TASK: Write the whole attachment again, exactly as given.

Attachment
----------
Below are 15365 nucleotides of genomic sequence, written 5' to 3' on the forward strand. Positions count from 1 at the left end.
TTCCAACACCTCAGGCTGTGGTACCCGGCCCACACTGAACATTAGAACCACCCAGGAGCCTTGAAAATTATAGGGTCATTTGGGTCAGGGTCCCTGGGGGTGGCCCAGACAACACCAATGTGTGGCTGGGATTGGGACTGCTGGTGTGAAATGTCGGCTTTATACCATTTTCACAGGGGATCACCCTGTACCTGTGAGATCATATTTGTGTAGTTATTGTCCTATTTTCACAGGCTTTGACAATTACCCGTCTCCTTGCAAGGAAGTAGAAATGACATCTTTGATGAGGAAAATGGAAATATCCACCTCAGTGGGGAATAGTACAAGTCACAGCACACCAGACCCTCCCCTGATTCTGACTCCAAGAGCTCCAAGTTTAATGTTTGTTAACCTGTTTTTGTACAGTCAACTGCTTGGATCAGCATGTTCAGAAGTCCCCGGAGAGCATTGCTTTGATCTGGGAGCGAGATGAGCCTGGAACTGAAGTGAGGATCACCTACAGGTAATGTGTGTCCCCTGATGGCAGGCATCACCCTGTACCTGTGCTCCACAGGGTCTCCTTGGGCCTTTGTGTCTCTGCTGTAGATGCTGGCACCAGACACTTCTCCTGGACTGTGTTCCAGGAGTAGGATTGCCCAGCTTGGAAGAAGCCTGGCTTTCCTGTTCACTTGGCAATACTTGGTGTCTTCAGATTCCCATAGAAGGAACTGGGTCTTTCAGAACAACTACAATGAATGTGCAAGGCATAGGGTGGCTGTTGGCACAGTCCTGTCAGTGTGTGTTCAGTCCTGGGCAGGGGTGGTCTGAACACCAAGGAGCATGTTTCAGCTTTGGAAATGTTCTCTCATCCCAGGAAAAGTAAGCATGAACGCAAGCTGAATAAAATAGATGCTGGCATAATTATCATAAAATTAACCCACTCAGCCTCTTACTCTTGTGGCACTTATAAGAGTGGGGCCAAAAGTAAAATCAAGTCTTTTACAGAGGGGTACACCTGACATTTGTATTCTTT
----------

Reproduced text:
Below are 15365 nucleotides of genomic sequence, written 5' to 3' on the forward strand. Positions count from 1 at the left end.
TTCCAACACCTCAGGCTGTGGTACCCGGCCCACACTGAACATTAGAACCACCCAGGAGCCTTGAAAATTATAGGGTCATTTGGGTCAGGGTCCCTGGGGGTGGCCCAGACAACACCAATGTGTGGCTGGGATTGGGACTGCTGGTGTGAAATGTCGGCTTTATACCATTTTCACAGGGGATCACCCTGTACCTGTGAGATCATATTTGTGTAGTTATTGTCCTATTTTCACAGGCTTTGACAATTACCCGTCTCCTTGCAAGGAAGTAGAAATGACATCTTTGATGAGGAAAATGGAAATATCCACCTCAGTGGGGAATAGTACAAGTCACAGCACACCAGACCCTCCCCTGATTCTGACTCCAAGAGCTCCAAGTTTAATGTTTGTTAACCTGTTTTTGTACAGTCAACTGCTTGGATCAGCATGTTCAGAAGTCCCCGGAGAGCATTGCTTTGATCTGGGAGCGAGATGAGCCTGGAACTGAAGTGAGGATCACCTACAGGTAATGTGTGTCCCCTGATGGCAGGCATCACCCTGTACCTGTGCTCCACAGGGTCTCCTTGGGCCTTTGTGTCTCTGCTGTAGATGCTGGCACCAGACACTTCTCCTGGACTGTGTTCCAGGAGTAGGATTGCCCAGCTTGGAAGAAGCCTGGCTTTCCTGTTCACTTGGCAATACTTGGTGTCTTCAGATTCCCATAGAAGGAACTGGGTCTTTCAGAACAACTACAATGAATGTGCAAGGCATAGGGTGGCTGTTGGCACAGTCCTGTCAGTGTGTGTTCAGTCCTGGGCAGGGGTGGTCTGAACACCAAGGAGCATGTTTCAGCTTTGGAAATGTTCTCTCATCCCAGGAAAAGTAAGCATGAACGCAAGCTGAATAAAATAGATGCTGGCATAATTATCATAAAATTAACCCACTCAGCCTCTTACTCTTGTGGCACTTATAAGAGTGGGGCCAAAAGTAAAATCAAGTCTTTTACAGAGGGGTACACCTGACATTTGTATTCTTT